Talk to your doctor about any medicines and supplements you take. You may be asked to stop taking them up to 1 week before surgery.
Arrange for a ride to and from the procedure.
Arrange for help at home after the procedure.
Do not eat or drink anything after midnight.
Local or general anesthesia may be used. Local anesthesia will numb the area. With general anesthesia, you will be asleep.
Description of the Procedure
One of 2 methods may be used:
Open Carpal Tunnel Release
A small cut will be made in the lower palm and wrist area. The carpal ligament will be opened. This will free the median nerve. The incision will be closed with stitches and bandaged.
Endoscopic Carpal Tunnel Release
Two small cuts will be made on the palm side of the wrist. A small tool with a camera will be passed through the opening. This camera will allow the doctor to see inside of the carpal tunnel. Other tools will be passed through the other incision. These tools will be used to release the carpal ligament. All tools will be removed. The incision will be closed with stitches and bandaged.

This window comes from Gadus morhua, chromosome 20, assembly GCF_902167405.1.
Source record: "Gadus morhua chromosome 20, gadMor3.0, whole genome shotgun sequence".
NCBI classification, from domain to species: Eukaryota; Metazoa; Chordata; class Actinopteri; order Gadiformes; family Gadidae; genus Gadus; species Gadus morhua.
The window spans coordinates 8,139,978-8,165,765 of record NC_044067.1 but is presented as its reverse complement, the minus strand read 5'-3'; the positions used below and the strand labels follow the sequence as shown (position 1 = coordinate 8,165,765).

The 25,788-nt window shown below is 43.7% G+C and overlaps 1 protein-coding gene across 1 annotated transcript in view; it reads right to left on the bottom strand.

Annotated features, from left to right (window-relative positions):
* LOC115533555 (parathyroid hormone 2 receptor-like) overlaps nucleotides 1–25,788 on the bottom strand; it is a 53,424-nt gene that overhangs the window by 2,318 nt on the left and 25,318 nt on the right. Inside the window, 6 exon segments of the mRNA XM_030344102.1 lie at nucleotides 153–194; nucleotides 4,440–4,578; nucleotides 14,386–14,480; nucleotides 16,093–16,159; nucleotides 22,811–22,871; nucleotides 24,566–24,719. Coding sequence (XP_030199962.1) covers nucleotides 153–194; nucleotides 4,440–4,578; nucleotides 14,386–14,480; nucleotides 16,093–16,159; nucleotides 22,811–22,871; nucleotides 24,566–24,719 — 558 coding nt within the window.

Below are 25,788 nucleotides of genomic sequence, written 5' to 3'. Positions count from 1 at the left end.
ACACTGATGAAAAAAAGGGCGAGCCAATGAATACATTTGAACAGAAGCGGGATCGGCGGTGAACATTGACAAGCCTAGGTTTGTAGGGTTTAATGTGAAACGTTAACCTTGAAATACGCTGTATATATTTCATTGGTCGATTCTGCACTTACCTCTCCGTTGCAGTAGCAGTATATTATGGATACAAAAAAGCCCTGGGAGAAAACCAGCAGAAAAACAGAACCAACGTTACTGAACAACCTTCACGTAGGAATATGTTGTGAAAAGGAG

American Academy of Orthopaedic Surgeons (AAOS). Clinical Practice Guideline on the Treatment of Carpal Tunnel Syndrome. AAOS 2016 Feb PDF.
Carpal tunnel release. Johns Hopkins Medicine website. Available at: http://www.hopkinsmedicine.org/healthlibrary/test_procedures/orthopaedic/carpal_tunnel_release_135,29/. Accessed September 23, 2019.
Carpal tunnel syndrome fact sheet. National Institute of Neurological Disorders and Stroke website. Available at: https://www.ninds.nih.gov/Disorders/Patient-Caregiver-Education/Fact-Sheets/Carpal-Tunnel-Syndrome-Fact-Sheet. Updated August 13, 2019. Accessed September 23, 2019.
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